Because PMDD happens within the same timeframe as PMS (in the weeks leading up to a woman’s period, also known as the luteal phase) the two are often conflated and also mutually dismissed even by mainstream doctors.
At the age of 12, shortly after I started menstruating, I started experiencing panic attacks (dismissed as a fear of death), suicidal ideations (dismissed as teenage angst), and cramping painful enough to miss school (dismissed as normal “woman problems”).
Because doctors frequently failed to recognize my PMDD, it wasn’t until 26 that I recognized the relationship between my volatile mood changes and menstrual cycle through monthly tracking. I finally received a proper diagnosis and began to receive treatment for PMDD with the help of a clinician.
Given the obscurity of PMDD even to health professionals, it took time to experiment with treatment. I tried birth control, antidepressants, dietary changes, and finally, hormone replacement therapy before I noticed any significant improvement.
Most standard treatments failed. Some even made my symptoms worse due to my particular sensitivity to fluctuating progesterone. I slowly started improving my mental health when I decided to risk the long-term health problems associated with taking unopposed estrogen in order to reduce the likelihood of an early death by suicide.
Like most health decisions, this was a personal decision I’d never recommend to others. However, it gradually allowed me to restart my life and my running again.
A debilitating challenge
Three years after receiving my PMDD diagnosis and two years after my treatment decision, I found myself on that trail. It felt like the color had drained out of the world as my body surged with progesterone.
When my depression arises, it has a special gift of stealing away the beauty from experiences that seem untouchable. Like this one. It also amplifies any negative experience to nearly unbearable levels of psychological pain.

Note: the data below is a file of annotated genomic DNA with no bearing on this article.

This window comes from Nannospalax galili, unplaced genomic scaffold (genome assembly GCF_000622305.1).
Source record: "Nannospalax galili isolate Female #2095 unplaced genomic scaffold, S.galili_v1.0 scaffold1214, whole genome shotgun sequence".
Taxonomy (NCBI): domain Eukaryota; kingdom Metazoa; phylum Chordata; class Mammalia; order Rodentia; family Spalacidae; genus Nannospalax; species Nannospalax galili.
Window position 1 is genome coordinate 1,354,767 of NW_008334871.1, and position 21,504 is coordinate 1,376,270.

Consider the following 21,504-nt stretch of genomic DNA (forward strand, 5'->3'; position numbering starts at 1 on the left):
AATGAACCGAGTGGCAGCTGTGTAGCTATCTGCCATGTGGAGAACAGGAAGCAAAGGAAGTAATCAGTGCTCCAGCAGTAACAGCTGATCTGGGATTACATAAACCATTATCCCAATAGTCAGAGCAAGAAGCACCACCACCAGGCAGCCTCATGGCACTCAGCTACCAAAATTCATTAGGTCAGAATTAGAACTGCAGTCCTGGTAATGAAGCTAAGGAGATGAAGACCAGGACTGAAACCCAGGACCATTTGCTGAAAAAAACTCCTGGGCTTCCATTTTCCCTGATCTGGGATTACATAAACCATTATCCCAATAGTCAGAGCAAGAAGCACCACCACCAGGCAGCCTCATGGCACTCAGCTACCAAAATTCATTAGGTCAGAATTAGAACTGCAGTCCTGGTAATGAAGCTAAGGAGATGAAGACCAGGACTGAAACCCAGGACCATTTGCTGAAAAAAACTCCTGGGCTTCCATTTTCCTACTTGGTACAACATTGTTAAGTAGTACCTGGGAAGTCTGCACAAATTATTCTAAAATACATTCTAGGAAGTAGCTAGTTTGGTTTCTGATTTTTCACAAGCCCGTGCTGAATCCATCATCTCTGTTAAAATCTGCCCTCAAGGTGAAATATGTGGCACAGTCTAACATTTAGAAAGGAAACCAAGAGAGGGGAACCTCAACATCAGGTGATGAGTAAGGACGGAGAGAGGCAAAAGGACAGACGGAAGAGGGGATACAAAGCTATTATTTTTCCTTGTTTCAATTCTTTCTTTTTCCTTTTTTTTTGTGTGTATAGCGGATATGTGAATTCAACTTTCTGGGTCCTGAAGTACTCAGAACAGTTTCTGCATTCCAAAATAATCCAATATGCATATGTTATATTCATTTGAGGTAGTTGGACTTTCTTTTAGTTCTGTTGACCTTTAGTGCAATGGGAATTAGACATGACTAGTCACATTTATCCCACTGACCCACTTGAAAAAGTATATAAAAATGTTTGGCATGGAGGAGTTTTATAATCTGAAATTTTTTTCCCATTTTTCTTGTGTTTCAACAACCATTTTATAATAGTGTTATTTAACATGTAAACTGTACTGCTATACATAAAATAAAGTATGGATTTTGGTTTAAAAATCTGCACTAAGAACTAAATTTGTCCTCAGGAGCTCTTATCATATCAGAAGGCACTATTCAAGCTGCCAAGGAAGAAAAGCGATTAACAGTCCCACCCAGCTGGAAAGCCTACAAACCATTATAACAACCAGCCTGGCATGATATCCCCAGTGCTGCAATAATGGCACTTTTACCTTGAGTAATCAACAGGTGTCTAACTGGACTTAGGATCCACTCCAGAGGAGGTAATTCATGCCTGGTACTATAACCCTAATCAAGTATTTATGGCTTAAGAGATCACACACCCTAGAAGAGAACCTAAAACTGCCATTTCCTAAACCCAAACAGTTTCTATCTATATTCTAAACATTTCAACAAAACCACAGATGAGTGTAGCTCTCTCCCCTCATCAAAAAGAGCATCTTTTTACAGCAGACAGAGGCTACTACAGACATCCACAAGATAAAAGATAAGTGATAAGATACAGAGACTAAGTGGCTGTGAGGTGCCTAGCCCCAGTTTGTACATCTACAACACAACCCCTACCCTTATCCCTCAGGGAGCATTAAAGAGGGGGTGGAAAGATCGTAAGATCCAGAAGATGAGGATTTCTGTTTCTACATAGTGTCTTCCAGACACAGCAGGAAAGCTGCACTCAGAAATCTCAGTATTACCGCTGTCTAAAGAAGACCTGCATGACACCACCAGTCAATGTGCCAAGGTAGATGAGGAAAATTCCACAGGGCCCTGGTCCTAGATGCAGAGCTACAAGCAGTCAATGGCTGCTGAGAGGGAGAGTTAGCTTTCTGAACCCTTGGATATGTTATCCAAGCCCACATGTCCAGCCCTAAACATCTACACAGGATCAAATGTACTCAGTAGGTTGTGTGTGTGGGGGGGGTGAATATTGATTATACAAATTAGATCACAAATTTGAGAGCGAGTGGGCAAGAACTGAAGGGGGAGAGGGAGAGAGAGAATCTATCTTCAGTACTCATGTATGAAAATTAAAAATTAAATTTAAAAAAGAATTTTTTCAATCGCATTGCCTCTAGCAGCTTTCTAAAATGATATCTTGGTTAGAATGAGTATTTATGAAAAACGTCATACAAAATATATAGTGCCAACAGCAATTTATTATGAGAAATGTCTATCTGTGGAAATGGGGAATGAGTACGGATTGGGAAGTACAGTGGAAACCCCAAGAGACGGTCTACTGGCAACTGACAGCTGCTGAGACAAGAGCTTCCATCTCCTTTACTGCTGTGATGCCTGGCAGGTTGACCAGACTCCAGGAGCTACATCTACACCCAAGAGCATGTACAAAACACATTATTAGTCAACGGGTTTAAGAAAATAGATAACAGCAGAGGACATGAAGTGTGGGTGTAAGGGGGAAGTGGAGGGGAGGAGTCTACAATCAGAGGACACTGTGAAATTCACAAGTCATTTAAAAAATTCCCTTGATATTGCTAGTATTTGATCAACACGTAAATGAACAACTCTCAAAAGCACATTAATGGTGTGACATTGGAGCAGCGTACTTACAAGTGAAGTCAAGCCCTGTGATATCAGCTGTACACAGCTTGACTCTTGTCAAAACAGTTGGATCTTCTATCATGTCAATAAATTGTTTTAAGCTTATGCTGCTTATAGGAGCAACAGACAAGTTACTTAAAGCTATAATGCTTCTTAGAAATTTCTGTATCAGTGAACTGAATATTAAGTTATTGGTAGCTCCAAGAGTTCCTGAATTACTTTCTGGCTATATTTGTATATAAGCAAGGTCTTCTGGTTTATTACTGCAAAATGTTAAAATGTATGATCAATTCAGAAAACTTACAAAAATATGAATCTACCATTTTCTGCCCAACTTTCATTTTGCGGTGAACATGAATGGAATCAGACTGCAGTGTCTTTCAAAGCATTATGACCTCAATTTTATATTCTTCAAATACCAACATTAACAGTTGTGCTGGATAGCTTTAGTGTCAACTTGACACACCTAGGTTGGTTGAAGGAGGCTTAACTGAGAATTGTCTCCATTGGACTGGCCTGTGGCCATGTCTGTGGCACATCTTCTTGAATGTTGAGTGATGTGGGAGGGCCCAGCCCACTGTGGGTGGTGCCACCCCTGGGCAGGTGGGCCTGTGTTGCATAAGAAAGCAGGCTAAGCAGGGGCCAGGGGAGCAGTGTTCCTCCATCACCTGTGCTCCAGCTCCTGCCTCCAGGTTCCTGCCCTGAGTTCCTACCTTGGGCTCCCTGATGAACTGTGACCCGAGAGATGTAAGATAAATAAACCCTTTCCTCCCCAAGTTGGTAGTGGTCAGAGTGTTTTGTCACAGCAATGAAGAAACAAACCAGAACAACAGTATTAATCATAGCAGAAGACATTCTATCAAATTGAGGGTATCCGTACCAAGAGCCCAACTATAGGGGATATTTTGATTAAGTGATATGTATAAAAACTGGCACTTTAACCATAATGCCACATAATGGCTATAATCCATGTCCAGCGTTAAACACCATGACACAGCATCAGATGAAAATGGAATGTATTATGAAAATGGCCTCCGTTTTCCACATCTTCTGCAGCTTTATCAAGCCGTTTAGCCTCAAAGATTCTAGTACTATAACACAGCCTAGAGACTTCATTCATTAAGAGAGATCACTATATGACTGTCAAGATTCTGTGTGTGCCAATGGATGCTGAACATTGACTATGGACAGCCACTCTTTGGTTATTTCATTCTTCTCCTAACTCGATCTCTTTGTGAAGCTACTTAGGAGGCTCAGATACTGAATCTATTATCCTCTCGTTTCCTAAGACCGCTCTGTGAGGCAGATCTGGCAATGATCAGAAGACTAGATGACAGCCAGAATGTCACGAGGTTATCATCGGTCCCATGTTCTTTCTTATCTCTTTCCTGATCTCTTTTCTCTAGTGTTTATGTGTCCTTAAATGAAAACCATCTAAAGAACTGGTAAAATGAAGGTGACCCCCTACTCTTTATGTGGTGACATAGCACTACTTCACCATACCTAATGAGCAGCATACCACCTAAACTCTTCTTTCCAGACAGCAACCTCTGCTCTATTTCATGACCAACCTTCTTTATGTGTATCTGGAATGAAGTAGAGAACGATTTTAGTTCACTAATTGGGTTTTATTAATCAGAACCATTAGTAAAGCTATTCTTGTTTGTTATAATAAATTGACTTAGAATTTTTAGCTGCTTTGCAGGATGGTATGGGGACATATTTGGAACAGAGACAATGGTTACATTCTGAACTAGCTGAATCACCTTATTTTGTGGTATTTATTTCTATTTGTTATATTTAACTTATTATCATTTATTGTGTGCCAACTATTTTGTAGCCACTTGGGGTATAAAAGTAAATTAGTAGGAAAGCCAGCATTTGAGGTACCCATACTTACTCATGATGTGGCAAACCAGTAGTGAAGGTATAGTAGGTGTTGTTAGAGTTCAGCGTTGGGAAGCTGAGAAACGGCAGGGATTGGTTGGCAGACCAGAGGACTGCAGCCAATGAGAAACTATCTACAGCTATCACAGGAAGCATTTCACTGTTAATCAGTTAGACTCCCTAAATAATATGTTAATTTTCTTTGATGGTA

My run through the valley surrounding the Matterhorn was supposed to be enjoyable, energizing, invigorating. But the experience turned to ash in my hands. The disappointment in my own mind for ripping away what I’d thought would be untouchable joy was inescapable, and it exacerbated my feelings of despair.
I understood that this struggle arose from my mental health struggles and physiological problem with hormones. But that didn’t take the sting away from the subjective sadness overwhelming me.
Taking control of PMDD and my mental health
I knew that PMDD was coming when I set out in the morning, but how could I, with only a few days to explore the vast neighborhood of single-track in Switzerland, simply sit back in fear rather than tackle the run I’d been dreaming about for years?
Yes, I was slouched over with an un-abating deluge of tears, but it had been a worthwhile risk to run. I knew that the passive suicidal thoughts trickling through my mind would have manifested even if I hadn’t been running. In fact, given the links between improved mood, nature, and exercise, maybe I’d staved off an even worse episode.